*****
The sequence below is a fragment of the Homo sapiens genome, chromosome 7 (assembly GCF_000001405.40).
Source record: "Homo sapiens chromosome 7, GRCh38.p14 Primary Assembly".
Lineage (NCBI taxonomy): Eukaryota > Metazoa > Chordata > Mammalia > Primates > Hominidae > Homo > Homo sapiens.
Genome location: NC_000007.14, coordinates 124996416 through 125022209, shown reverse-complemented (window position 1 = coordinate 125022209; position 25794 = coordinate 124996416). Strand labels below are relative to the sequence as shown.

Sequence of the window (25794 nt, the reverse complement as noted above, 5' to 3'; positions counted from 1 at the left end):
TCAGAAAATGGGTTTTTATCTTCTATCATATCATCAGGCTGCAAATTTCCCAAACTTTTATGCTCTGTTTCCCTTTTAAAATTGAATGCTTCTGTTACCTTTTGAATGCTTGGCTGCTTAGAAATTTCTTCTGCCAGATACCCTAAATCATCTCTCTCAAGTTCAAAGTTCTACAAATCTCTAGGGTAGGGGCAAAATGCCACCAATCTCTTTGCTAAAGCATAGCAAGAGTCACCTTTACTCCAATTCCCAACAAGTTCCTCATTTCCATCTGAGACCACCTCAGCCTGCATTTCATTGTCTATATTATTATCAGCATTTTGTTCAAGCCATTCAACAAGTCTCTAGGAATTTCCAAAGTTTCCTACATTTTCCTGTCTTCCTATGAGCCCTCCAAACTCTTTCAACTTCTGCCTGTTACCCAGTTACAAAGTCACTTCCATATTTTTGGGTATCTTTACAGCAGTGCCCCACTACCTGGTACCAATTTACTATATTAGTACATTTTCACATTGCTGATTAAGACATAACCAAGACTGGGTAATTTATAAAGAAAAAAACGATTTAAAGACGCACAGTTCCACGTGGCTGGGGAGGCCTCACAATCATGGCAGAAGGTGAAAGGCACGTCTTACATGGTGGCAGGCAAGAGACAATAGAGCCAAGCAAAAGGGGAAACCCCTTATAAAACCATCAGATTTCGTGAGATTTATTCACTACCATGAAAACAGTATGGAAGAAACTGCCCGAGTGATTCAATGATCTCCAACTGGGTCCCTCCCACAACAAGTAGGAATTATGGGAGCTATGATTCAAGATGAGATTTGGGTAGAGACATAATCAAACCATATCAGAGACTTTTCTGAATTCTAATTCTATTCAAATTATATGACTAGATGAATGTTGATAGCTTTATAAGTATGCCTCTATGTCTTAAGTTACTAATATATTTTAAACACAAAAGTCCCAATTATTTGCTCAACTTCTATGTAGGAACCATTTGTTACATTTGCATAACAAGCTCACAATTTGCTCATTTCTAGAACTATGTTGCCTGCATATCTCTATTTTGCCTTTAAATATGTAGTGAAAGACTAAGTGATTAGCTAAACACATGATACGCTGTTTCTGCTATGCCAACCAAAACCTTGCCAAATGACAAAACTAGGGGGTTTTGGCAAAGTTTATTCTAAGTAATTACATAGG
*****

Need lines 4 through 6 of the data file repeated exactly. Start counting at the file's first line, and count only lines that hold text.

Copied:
Genome location: NC_000007.14, coordinates 124996416 through 125022209, shown reverse-complemented (window position 1 = coordinate 125022209; position 25794 = coordinate 124996416). Strand labels below are relative to the sequence as shown.

Sequence of the window (25794 nt, the reverse complement as noted above, 5' to 3'; positions counted from 1 at the left end):
TCAGAAAATGGGTTTTTATCTTCTATCATATCATCAGGCTGCAAATTTCCCAAACTTTTATGCTCTGTTTCCCTTTTAAAATTGAATGCTTCTGTTACCTTTTGAATGCTTGGCTGCTTAGAAATTTCTTCTGCCAGATACCCTAAATCATCTCTCTCAAGTTCAAAGTTCTACAAATCTCTAGGGTAGGGGCAAAATGCCACCAATCTCTTTGCTAAAGCATAGCAAGAGTCACCTTTACTCCAATTCCCAACAAGTTCCTCATTTCCATCTGAGACCACCTCAGCCTGCATTTCATTGTCTATATTATTATCAGCATTTTGTTCAAGCCATTCAACAAGTCTCTAGGAATTTCCAAAGTTTCCTACATTTTCCTGTCTTCCTATGAGCCCTCCAAACTCTTTCAACTTCTGCCTGTTACCCAGTTACAAAGTCACTTCCATATTTTTGGGTATCTTTACAGCAGTGCCCCACTACCTGGTACCAATTTACTATATTAGTACATTTTCACATTGCTGATTAAGACATAACCAAGACTGGGTAATTTATAAAGAAAAAAACGATTTAAAGACGCACAGTTCCACGTGGCTGGGGAGGCCTCACAATCATGGCAGAAGGTGAAAGGCACGTCTTACATGGTGGCAGGCAAGAGACAATAGAGCCAAGCAAAAGGGGAAACCCCTTATAAAACCATCAGATTTCGTGAGATTTATTCACTACCATGAAAACAGTATGGAAGAAACTGCCCGAGTGATTCAATGATCTCCAACTGGGTCCCTCCCACAACAAGTAGGAATTATGGGAGCTATGATTCAAGATGAGATTTGGGTAGAGACATAATCAAACCATATCAGAGACTTTTCTGAATTCTAATTCTATTCAAATTATATGACTAGATGAATGTTGATAGCTTTATAAGTATGCCTCTATGTCTTAAGTTACTAATATATTTTAAACACAAAAGTCCCAATTATTTGCTCAACTTCTATGTAGGAACCATTTGTTACATTTGCATAACAAGCTCACAATTTGCTCATTTCTAGAACTATGTTGCCTGCATATCTCTATTTTGCCTTTAAATATGTAGTGAAAGACTAAGTGATTAGCTAAACACATGATACGCTGTTTCTGCTATGCCAACCAAAACCTTGCCAAATGACAAAACTAGGGGGTTTTGGCAAAGTTTATTCTAAGTAATTACATAGG